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Судебные дела / Зарубежная практика  / J.H. Schroeder and Marlys E. Schroeder v. Commissioner., United States Tax Court - Memorandum Decision, T.C. Memo. 1990-388, Docket No. 2431-89., Filed July 25, 1990

J.H. Schroeder and Marlys E. Schroeder v. Commissioner., United States Tax Court - Memorandum Decision, T.C. Memo. 1990-388, Docket No. 2431-89., Filed July 25, 1990


J.H. Schroeder and Marlys E. Schroeder v. Commissioner.

United States Tax Court - Memorandum Decision

T.C. Memo. 1990-388

Docket No. 2431-89.

Filed July 25, 1990.

J.H. Schroeder, pro se. Robert A. Varra, for the respondent.

Memorandum Opinion

FAY, Judge: This case was heard before this Court in Denver, Colorado, on February 21, 1990. At trial, respondent's counsel orally moved to dismiss the case due to petitioners' failure to properly prosecute, failure to comply with the Tax Court Rules of Practice and Procedure, and failure to comply with Orders of the Court. This motion was granted by Order dated February 21, 1990.

At trial, respondent also orally moved for imposition of penalties against petitioners pursuant to I.R.C. section 6673. On February 21, 1990, this Court directed respondent to reduce the motion for penalties to writing on or before March 23, 1990, and petitioners to respond to respondent's motion by April 23, 1990. Pursuant to the Court's Order of February 21, 1990, respondent filed a written motion for penalties, and petitioners responded to that motion. Respondent's motion is the subject of this opinion.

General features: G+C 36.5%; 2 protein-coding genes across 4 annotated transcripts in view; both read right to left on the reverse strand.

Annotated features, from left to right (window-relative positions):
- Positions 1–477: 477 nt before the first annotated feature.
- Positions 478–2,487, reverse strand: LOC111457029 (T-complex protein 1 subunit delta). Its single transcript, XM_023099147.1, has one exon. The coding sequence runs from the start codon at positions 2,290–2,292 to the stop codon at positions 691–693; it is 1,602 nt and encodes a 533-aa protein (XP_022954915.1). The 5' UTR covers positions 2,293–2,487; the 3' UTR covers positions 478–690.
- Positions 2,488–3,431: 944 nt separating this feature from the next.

J.H. Schroeder and Marlys E. Schroeder are the petitioners in this case. Petitioner in the singular will refer to J.H. Schroeder. Petitioners were residents of Englewood, Colorado, when the petition in this case was filed.

Petitioners are not strangers to the Tax Court. See Schroeder v. Commissioner [Dec. 43,384(M)], T.C. Memo. 1986-467 (Schroeder I); Schroeder v. Commissioner [Dec. 43,539(M)], T.C. Memo. 1986-583 (Schroeder II); Schroeder v. Commissioner [Dec. 45,539(M)], T.C. Memo. 1989-110 (Schroeder III); and Schroeder v. Commissioner, docket No. 23770-88 (Schroeder IV). In all four of the previous cases, petitioner chose to represent himself and his wife. 1 Petitioners are well aware of the rules of this Court and are expected to follow them. 2


1 Schroeder IV did not involve Marlys E. Schroeder.

2 In Schroeder v. Commissioner [Dec. 45,539(M)], T.C. Memo. 1989-110, petitioners raised several arguments based on procedural grounds showing an intimate knowledge of the Tax Court Rules of Practice and Procedure. Schroeder III, 56 T.C.M. 1480, at 1485, 58 P-H Memo T.C. par. 89,110 at 530 (1989).


As outlined below, it is clear petitioners were purposefully uncooperative in the case at bar. We find petitioners engaged in tactics meant to delay and frustrate respondent's determination of tax liability. 3 We further find the arguments advanced by petitioners were frivolous and groundless.


3 The Court in Schroeder I, supra, and Schroeder III, supra, discuss in detail petitioners' delay tactics. Petitioners employed the same tactics in the case at bar.


Respondent contacted petitioners by letter on September 22, 1989, scheduling a conference and informally requesting certain documents. Petitioners did not attend the conference or produce the requested documents. Instead, petitioners sent a letter to respondent indicating Monday mornings were the most convenient for petitioners to meet with respondent. Respondent rescheduled the meeting for Monday, October 30, 1989. Petitioners, by letter on October 27, 1989, informed respondent they would not attend the scheduled meeting. In the same letter, petitioners suggested a meeting on November 6, 1989. Respondent agreed to meet on November 6, 1989, and indicated to petitioners, because of the delay caused by prior postponements of the meeting, respondent was preparing formal discovery. Petitioners and respondent met as scheduled on November 6, 1989. Petitioners failed to produce most of the documents respondent previously requested.